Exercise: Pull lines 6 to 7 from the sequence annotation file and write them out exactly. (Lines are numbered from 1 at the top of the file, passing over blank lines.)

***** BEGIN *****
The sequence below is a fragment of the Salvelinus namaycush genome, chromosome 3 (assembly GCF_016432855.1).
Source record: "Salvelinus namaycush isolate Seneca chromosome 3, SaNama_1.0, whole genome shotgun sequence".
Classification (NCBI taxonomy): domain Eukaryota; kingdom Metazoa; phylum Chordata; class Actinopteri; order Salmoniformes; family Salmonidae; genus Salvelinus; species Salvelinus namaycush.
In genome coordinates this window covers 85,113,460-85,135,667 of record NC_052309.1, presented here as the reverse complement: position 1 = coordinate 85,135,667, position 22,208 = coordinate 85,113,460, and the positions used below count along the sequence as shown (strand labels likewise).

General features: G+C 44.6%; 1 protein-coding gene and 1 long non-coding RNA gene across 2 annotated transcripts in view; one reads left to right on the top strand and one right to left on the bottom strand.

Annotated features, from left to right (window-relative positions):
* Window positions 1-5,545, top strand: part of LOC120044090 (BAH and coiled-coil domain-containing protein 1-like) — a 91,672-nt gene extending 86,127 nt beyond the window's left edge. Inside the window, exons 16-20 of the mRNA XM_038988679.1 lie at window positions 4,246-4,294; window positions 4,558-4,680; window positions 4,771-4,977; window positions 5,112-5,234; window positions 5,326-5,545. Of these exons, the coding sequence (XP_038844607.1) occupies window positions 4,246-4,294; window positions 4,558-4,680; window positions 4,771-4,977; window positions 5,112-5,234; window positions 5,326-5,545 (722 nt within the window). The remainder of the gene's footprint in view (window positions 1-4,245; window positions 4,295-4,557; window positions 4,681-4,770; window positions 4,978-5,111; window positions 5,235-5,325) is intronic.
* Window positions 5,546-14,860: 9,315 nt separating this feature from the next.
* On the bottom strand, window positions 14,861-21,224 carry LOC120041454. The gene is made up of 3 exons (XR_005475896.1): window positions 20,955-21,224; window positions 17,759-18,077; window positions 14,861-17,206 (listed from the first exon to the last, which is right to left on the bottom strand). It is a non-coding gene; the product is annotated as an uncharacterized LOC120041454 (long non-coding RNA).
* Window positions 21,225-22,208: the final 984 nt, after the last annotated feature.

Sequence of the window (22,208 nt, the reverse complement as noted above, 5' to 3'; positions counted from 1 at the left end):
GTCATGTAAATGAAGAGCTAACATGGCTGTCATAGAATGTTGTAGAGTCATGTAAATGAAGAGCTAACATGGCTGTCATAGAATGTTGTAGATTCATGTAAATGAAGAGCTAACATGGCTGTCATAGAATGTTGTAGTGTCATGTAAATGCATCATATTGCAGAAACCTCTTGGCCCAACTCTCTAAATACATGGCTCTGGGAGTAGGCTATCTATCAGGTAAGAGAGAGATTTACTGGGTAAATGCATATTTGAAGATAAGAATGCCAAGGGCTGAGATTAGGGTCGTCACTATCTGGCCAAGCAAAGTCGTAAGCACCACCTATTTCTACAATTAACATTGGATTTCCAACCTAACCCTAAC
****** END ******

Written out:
Annotated features, from left to right (window-relative positions):
* Window positions 1-5,545, top strand: part of LOC120044090 (BAH and coiled-coil domain-containing protein 1-like) — a 91,672-nt gene extending 86,127 nt beyond the window's left edge. Inside the window, exons 16-20 of the mRNA XM_038988679.1 lie at window positions 4,246-4,294; window positions 4,558-4,680; window positions 4,771-4,977; window positions 5,112-5,234; window positions 5,326-5,545. Of these exons, the coding sequence (XP_038844607.1) occupies window positions 4,246-4,294; window positions 4,558-4,680; window positions 4,771-4,977; window positions 5,112-5,234; window positions 5,326-5,545 (722 nt within the window). The remainder of the gene's footprint in view (window positions 1-4,245; window positions 4,295-4,557; window positions 4,681-4,770; window positions 4,978-5,111; window positions 5,235-5,325) is intronic.